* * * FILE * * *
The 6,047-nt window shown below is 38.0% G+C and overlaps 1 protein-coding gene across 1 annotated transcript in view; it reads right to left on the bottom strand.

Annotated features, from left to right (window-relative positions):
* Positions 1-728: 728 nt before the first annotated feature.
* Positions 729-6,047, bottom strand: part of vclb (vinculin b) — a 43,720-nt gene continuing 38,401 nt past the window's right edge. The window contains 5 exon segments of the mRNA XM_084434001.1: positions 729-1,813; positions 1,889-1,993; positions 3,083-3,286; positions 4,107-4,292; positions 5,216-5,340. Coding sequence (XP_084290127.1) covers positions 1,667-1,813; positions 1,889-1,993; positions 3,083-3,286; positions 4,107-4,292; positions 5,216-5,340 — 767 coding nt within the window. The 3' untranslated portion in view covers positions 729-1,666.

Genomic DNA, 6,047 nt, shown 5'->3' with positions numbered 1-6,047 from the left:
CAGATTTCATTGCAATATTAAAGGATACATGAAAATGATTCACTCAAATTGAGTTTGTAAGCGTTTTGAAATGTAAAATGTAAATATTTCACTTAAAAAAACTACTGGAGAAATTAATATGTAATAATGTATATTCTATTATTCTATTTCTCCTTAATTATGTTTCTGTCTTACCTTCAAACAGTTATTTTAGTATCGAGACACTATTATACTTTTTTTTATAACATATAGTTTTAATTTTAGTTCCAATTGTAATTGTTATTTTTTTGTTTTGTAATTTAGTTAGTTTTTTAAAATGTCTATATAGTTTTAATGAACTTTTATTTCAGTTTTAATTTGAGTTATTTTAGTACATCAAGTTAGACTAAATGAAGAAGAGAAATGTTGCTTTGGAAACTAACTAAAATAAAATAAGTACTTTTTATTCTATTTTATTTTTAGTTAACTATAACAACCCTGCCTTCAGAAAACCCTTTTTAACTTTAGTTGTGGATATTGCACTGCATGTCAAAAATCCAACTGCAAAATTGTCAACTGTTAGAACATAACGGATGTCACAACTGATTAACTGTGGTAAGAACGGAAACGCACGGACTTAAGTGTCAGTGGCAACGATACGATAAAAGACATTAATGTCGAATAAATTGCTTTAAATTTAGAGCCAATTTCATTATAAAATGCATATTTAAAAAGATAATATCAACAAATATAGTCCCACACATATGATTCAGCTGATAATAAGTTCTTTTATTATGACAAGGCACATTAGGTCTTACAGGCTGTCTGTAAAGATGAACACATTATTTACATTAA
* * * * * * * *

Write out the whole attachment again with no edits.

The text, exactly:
The 6,047-nt window shown below is 38.0% G+C and overlaps 1 protein-coding gene across 1 annotated transcript in view; it reads right to left on the bottom strand.

Annotated features, from left to right (window-relative positions):
* Positions 1-728: 728 nt before the first annotated feature.
* Positions 729-6,047, bottom strand: part of vclb (vinculin b) — a 43,720-nt gene continuing 38,401 nt past the window's right edge. The window contains 5 exon segments of the mRNA XM_084434001.1: positions 729-1,813; positions 1,889-1,993; positions 3,083-3,286; positions 4,107-4,292; positions 5,216-5,340. Coding sequence (XP_084290127.1) covers positions 1,667-1,813; positions 1,889-1,993; positions 3,083-3,286; positions 4,107-4,292; positions 5,216-5,340 — 767 coding nt within the window. The 3' untranslated portion in view covers positions 729-1,666.

Genomic DNA, 6,047 nt, shown 5'->3' with positions numbered 1-6,047 from the left:
CAGATTTCATTGCAATATTAAAGGATACATGAAAATGATTCACTCAAATTGAGTTTGTAAGCGTTTTGAAATGTAAAATGTAAATATTTCACTTAAAAAAACTACTGGAGAAATTAATATGTAATAATGTATATTCTATTATTCTATTTCTCCTTAATTATGTTTCTGTCTTACCTTCAAACAGTTATTTTAGTATCGAGACACTATTATACTTTTTTTTATAACATATAGTTTTAATTTTAGTTCCAATTGTAATTGTTATTTTTTTGTTTTGTAATTTAGTTAGTTTTTTAAAATGTCTATATAGTTTTAATGAACTTTTATTTCAGTTTTAATTTGAGTTATTTTAGTACATCAAGTTAGACTAAATGAAGAAGAGAAATGTTGCTTTGGAAACTAACTAAAATAAAATAAGTACTTTTTATTCTATTTTATTTTTAGTTAACTATAACAACCCTGCCTTCAGAAAACCCTTTTTAACTTTAGTTGTGGATATTGCACTGCATGTCAAAAATCCAACTGCAAAATTGTCAACTGTTAGAACATAACGGATGTCACAACTGATTAACTGTGGTAAGAACGGAAACGCACGGACTTAAGTGTCAGTGGCAACGATACGATAAAAGACATTAATGTCGAATAAATTGCTTTAAATTTAGAGCCAATTTCATTATAAAATGCATATTTAAAAAGATAATATCAACAAATATAGTCCCACACATATGATTCAGCTGATAATAAGTTCTTTTATTATGACAAGGCACATTAGGTCTTACAGGCTGTCTGTAAAGATGAACACATTATTTACATTAA